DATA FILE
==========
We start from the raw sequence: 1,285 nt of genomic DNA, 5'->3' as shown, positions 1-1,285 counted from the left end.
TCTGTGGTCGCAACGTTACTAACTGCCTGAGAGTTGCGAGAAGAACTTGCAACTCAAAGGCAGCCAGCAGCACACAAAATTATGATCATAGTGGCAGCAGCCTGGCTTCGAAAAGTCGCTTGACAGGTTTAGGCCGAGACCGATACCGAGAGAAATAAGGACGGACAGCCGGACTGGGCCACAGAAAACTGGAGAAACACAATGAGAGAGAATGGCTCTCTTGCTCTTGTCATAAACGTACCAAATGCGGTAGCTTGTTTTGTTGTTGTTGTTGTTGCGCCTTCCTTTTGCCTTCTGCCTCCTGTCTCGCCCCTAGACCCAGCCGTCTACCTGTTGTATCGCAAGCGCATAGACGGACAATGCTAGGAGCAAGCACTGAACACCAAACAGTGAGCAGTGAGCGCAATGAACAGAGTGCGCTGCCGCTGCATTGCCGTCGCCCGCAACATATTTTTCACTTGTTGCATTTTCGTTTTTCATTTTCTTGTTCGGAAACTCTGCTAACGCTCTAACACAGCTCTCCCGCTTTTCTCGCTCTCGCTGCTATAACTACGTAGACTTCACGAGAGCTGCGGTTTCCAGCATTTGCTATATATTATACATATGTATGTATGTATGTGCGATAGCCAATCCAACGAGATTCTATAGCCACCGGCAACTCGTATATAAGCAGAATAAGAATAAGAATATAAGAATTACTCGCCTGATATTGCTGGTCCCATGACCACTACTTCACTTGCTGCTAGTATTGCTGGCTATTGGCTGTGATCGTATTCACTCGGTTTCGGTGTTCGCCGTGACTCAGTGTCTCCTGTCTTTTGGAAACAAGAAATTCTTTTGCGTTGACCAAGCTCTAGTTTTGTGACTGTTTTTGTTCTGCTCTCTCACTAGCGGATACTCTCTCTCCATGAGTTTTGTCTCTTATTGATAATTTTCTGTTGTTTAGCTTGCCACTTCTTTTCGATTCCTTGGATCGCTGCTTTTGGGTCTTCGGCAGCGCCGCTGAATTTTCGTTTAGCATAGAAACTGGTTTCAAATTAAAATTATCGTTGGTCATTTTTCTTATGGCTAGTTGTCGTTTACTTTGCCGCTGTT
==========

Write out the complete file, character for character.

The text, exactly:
We start from the raw sequence: 1,285 nt of genomic DNA, 5'->3' as shown, positions 1-1,285 counted from the left end.
TCTGTGGTCGCAACGTTACTAACTGCCTGAGAGTTGCGAGAAGAACTTGCAACTCAAAGGCAGCCAGCAGCACACAAAATTATGATCATAGTGGCAGCAGCCTGGCTTCGAAAAGTCGCTTGACAGGTTTAGGCCGAGACCGATACCGAGAGAAATAAGGACGGACAGCCGGACTGGGCCACAGAAAACTGGAGAAACACAATGAGAGAGAATGGCTCTCTTGCTCTTGTCATAAACGTACCAAATGCGGTAGCTTGTTTTGTTGTTGTTGTTGTTGCGCCTTCCTTTTGCCTTCTGCCTCCTGTCTCGCCCCTAGACCCAGCCGTCTACCTGTTGTATCGCAAGCGCATAGACGGACAATGCTAGGAGCAAGCACTGAACACCAAACAGTGAGCAGTGAGCGCAATGAACAGAGTGCGCTGCCGCTGCATTGCCGTCGCCCGCAACATATTTTTCACTTGTTGCATTTTCGTTTTTCATTTTCTTGTTCGGAAACTCTGCTAACGCTCTAACACAGCTCTCCCGCTTTTCTCGCTCTCGCTGCTATAACTACGTAGACTTCACGAGAGCTGCGGTTTCCAGCATTTGCTATATATTATACATATGTATGTATGTATGTGCGATAGCCAATCCAACGAGATTCTATAGCCACCGGCAACTCGTATATAAGCAGAATAAGAATAAGAATATAAGAATTACTCGCCTGATATTGCTGGTCCCATGACCACTACTTCACTTGCTGCTAGTATTGCTGGCTATTGGCTGTGATCGTATTCACTCGGTTTCGGTGTTCGCCGTGACTCAGTGTCTCCTGTCTTTTGGAAACAAGAAATTCTTTTGCGTTGACCAAGCTCTAGTTTTGTGACTGTTTTTGTTCTGCTCTCTCACTAGCGGATACTCTCTCTCCATGAGTTTTGTCTCTTATTGATAATTTTCTGTTGTTTAGCTTGCCACTTCTTTTCGATTCCTTGGATCGCTGCTTTTGGGTCTTCGGCAGCGCCGCTGAATTTTCGTTTAGCATAGAAACTGGTTTCAAATTAAAATTATCGTTGGTCATTTTTCTTATGGCTAGTTGTCGTTTACTTTGCCGCTGTT